If you are meeting Tommy for the first time – here is a representation of his work. Throughout the show he will be building smaller weekend projects.
Thomas J. MacDonald became a fine-furniture maker by accident, literally. A union carpenter for 17 years, he separated his shoulder in 1997 while laboring on Boston's Big Dig. "I just kind of fell into woodworking. I was recovering from a shoulder injury, and a friend encouraged me to look into North Bennet Street School. When I checked it out, I was immediately inspired by all the incredible work there. The passion and precision just spoke to me right away. That was a decade ago, and I have remained passionate about woodworking ever since." He was accepted to the city's prestigious North Bennet Street School, which has been training craftspeople since 1885.
Favored by Home Again's Bob Vila, MacDonald's 18th-century reproductions, such as his Hepplewhite sideboard that sold for $50,000, have garnered numerous accolades.
“You’re talking about one of the best furniture makers today….” (The Boston Globe)
“Your work is absolutely beautiful.” (Bob Vila)
“His passion for the craft pours from him like sawdust off a dado blade.” (Woodworker’s Guild of America)
Among his numerous awards, Thomas MacDonald was awarded "Best in Show" at the 2006 Providence Fine Furnishings Show for his body of work. Competing against hundreds of other furniture makers, MacDonald's work stood out as the highest quality and most creative traditional pieces at the show. The award was for "Body of Work" showing that MacDonald's mastery is expressed throughout his different pieces, each one showing his impeccable skill and attention to detail.
The Salem Block Front Secretary
Tommy built his Salem Block Front Secretary while he was at the North Bennet Street School. This is the piece that caught Bob Vila’s eye and propelled Tommy into the national spotlight. The Salem Secretary was bought by a private client and is now in New Hampshire. This desk and bookcase were inspired by a distinct group of exceptional case pieces made in Salem, Mass., in the late 18th century. It features period correct proportions, hand-carved details, blocking profiles, ball-and-claw feet, moldings, and interior layout. In the construction of the piece, the grain patterns and color of the four lower drawers, lid, writing surface, book matched doors, moldings, and pediment details were purposely chosen in relation to their original location in a single 2-inch thick, 42-inch-wide-by-14-foot-long mahogany board. The sides were chosen in the same fashion from a 1-1/4-inch thick mahogany board measuring 30-inches-wide-by-12-feet long. The hand-shaped wood inside the desk and bookcase was chosen with the same attention to grain and pattern. The finish is a hand rubbed shellac French polish, color matched to give it a warm, rich, glowing patina through the entire piece. Bold brass hardware, typical of the period, finishes the secretary. Dimensions: 103-inches high, 45-inches wide, 24-1/2-inches deep.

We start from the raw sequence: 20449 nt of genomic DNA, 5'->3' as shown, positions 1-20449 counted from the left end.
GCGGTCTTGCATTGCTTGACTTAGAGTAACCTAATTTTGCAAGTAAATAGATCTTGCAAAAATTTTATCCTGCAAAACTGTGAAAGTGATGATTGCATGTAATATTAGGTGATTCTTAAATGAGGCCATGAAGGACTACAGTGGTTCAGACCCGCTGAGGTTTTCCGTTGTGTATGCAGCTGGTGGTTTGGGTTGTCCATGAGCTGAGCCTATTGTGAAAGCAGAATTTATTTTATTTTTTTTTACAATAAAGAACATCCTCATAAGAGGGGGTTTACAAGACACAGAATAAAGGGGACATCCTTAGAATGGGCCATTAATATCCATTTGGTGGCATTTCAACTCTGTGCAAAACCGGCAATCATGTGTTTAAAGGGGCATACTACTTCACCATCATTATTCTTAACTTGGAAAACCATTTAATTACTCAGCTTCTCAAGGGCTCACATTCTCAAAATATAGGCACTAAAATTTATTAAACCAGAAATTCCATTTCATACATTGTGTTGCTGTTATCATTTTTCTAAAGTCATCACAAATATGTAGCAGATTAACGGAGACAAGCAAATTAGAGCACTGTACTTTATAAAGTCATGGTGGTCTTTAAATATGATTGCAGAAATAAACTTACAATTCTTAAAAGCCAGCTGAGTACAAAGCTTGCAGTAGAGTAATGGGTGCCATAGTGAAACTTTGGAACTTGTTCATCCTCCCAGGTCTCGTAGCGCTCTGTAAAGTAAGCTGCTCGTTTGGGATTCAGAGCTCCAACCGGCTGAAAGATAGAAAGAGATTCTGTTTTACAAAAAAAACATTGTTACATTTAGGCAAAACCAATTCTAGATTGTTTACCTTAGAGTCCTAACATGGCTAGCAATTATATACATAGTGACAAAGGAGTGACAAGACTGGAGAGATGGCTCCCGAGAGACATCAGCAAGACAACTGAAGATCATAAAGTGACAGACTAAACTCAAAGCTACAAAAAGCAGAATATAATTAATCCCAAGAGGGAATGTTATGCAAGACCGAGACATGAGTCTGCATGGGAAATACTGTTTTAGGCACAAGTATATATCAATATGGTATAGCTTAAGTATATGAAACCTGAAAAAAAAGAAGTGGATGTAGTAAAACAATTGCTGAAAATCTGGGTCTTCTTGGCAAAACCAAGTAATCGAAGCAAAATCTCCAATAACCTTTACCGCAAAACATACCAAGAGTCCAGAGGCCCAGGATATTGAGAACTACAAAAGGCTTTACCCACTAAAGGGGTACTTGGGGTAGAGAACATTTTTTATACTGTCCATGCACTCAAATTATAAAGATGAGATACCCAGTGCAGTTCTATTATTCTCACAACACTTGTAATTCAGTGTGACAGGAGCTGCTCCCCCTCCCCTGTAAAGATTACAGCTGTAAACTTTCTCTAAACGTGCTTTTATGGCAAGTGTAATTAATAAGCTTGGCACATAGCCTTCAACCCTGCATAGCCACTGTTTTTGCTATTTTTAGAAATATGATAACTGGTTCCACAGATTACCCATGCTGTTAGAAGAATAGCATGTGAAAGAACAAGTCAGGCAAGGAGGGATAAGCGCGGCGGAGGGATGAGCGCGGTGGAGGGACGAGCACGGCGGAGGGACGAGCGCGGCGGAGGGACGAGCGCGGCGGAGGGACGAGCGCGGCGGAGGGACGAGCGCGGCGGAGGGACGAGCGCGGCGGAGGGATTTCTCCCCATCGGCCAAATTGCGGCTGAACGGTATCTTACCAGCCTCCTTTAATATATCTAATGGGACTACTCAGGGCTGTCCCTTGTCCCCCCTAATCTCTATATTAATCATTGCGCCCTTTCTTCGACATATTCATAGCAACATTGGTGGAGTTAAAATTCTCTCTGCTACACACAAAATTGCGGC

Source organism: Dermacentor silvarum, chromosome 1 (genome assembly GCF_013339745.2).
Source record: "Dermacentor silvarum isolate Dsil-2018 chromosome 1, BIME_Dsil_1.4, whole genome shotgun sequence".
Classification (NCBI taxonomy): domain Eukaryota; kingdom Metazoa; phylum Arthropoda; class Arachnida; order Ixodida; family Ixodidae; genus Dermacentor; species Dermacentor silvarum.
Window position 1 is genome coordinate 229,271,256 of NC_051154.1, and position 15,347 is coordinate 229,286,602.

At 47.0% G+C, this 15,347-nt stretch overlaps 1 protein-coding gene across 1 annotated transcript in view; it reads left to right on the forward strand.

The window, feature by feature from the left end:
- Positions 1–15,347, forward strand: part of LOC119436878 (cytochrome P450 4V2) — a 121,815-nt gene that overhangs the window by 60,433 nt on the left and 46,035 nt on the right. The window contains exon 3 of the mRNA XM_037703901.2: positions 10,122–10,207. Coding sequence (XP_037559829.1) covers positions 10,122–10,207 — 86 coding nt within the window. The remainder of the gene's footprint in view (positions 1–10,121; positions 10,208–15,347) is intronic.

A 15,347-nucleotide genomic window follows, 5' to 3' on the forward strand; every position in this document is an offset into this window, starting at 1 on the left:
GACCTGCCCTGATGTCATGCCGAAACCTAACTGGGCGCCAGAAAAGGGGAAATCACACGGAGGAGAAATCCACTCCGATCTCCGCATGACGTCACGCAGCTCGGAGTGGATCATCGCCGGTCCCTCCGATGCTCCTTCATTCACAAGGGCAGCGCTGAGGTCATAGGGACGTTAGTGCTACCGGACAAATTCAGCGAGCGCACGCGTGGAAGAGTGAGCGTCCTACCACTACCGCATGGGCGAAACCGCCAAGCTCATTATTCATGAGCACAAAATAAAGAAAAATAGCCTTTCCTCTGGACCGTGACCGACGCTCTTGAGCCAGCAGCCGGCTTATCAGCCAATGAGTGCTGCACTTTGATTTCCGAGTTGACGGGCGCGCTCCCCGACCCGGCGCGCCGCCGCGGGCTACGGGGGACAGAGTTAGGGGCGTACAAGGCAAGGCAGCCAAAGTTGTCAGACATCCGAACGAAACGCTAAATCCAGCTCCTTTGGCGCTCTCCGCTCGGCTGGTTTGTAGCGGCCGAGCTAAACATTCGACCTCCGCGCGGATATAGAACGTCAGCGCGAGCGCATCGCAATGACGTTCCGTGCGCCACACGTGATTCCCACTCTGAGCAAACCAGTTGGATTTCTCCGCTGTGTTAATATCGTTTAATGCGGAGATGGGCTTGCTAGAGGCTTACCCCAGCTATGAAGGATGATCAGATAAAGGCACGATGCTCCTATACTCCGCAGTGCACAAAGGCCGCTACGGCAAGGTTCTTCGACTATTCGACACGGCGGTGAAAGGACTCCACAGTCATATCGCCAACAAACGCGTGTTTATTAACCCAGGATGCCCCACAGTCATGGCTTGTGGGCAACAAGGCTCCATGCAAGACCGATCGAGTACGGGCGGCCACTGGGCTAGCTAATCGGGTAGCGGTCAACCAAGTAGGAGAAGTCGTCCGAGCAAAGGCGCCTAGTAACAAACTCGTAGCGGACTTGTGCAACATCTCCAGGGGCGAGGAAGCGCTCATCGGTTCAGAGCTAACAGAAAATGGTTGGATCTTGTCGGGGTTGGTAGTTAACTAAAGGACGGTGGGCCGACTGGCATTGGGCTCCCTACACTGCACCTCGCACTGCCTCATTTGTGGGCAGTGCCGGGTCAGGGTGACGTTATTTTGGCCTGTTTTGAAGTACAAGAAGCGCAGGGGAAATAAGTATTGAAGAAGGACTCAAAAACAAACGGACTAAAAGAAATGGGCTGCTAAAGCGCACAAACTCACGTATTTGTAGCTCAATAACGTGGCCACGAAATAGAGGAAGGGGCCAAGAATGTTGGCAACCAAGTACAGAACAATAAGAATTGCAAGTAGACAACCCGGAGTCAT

The pricetag: Estimated at $100,000
This breakfront was inspired by one built around 1810 constructed out of solid mahogany. The sides, bottom and top are dovetailed together for superior strength. The middle supports are fastened with dovetails on the bottom through tenons with wedges at the top. The legs have matching graduated bellflowers and stringing and the spade feet are cut out from a solid leg blank. The doors are solid 1/4 sawn clear pine counter veneered with mahogany, face veneered with an exceptional crotch mahogany veneer, and boasts two book-matched left and right doors. The ovals are inside hand made black and white banding. The drawers are built out of solid mahogany counter and veneered with the same crotch wood book-matched out with maple stringing solid pine sides and bottoms. The top drawer oval is made from a piece of book-matched veneer surrounded by the same black and white banding.
The George Hepplewhite sideboard design inspired by John Seymour is constructed with mahogany and features include a D-shaped sideboard with spade feet, graduated bellflower drop, curly maple banded borders, oval ivory escutcheons, corner brackets in the center arch, side carrying handles and a superb selection of choice mahogany which retains a fine bronze patina. Dimensions: 40" high, 5'8" wide, 26 "deep.
Sold for: $50,000
The Bombe Secretary
"After winning Best in Show for Body of Work in Providence, I met up with the director of the Rhode Island School of Design Museum and found their Bombe Secretary there. So that’s how I decided to build that. I believe that was like my personal Mt. Everest, because when I was a student, I never, ever, thought I was going to be able to complete that thing.It took over 14 months to build and cost over $80,000. Once it was finished, I went back to the museum and it was on display in the RISD museum for 6 months, next to the original."
Today it is estimated to be worth: $300,000